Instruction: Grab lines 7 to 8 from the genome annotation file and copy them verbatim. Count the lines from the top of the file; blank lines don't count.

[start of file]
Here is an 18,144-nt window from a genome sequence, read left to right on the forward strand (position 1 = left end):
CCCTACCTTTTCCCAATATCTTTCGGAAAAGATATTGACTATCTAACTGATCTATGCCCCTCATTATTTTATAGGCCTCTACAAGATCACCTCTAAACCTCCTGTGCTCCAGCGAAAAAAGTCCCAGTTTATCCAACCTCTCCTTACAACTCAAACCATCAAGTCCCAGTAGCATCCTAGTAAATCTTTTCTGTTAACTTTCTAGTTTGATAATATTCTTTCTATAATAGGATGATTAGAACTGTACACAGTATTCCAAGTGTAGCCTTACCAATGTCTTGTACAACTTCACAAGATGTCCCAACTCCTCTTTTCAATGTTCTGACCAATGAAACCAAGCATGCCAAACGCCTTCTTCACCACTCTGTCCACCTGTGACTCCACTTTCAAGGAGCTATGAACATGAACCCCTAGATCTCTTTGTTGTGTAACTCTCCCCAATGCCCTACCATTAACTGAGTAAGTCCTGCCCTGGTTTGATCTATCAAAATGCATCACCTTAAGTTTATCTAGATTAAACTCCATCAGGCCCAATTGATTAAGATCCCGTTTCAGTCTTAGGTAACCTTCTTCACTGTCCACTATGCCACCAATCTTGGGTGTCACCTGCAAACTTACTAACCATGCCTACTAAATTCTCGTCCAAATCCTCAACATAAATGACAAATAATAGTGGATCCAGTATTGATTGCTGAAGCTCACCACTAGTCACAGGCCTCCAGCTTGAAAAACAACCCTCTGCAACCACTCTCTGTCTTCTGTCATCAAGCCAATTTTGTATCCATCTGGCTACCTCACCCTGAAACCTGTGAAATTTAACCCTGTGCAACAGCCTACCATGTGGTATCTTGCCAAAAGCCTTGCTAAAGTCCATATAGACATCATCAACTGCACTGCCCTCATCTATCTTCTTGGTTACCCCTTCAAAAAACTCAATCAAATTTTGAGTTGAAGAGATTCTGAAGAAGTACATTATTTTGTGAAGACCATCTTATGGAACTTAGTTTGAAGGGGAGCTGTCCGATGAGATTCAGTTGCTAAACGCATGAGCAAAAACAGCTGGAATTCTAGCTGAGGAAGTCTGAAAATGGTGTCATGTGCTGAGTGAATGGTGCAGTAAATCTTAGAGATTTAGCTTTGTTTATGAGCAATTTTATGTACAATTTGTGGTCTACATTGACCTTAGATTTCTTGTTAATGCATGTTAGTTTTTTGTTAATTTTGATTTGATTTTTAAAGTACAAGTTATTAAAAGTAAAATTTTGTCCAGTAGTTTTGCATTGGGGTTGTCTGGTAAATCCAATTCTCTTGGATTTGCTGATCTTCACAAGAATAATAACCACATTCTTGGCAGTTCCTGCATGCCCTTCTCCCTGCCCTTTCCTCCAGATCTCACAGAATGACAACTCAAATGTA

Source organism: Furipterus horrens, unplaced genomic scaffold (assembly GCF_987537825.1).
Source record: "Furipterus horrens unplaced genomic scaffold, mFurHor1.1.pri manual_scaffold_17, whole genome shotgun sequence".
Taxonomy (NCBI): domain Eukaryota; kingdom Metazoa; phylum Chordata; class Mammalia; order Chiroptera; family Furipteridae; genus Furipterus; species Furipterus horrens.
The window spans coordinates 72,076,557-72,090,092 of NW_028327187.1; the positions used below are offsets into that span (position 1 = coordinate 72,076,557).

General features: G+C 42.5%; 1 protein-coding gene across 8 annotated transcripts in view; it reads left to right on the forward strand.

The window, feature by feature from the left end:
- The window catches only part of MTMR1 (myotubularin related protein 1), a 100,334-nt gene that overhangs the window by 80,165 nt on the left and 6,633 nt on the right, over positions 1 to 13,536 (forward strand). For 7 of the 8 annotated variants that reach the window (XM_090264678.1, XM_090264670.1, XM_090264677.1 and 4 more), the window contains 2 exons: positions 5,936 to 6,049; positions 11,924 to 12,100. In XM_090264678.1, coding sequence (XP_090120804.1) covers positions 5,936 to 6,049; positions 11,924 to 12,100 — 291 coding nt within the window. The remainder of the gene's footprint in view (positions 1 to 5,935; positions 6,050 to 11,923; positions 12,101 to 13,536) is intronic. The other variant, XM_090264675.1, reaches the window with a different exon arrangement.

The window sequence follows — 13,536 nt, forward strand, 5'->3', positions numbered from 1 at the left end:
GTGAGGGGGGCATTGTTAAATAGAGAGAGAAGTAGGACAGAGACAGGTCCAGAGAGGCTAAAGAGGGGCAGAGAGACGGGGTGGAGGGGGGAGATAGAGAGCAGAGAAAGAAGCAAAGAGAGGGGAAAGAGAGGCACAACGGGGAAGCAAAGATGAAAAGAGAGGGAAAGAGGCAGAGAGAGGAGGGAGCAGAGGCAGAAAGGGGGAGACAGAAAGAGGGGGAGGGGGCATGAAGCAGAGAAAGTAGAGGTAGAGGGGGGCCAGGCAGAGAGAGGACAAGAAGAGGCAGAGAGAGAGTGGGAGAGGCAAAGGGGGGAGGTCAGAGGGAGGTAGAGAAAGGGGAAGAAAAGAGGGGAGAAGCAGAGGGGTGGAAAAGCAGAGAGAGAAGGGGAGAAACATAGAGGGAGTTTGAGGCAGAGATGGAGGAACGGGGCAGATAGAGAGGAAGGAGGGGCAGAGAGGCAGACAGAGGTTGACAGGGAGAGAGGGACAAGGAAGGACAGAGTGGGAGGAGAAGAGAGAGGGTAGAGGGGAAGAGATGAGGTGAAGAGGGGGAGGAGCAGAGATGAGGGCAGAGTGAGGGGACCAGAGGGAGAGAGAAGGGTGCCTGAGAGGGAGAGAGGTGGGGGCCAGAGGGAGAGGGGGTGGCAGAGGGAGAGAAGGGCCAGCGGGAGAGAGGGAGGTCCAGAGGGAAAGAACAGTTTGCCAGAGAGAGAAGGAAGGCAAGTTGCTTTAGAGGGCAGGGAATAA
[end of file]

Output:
General features: G+C 42.5%; 1 protein-coding gene across 8 annotated transcripts in view; it reads left to right on the forward strand.

The window, feature by feature from the left end: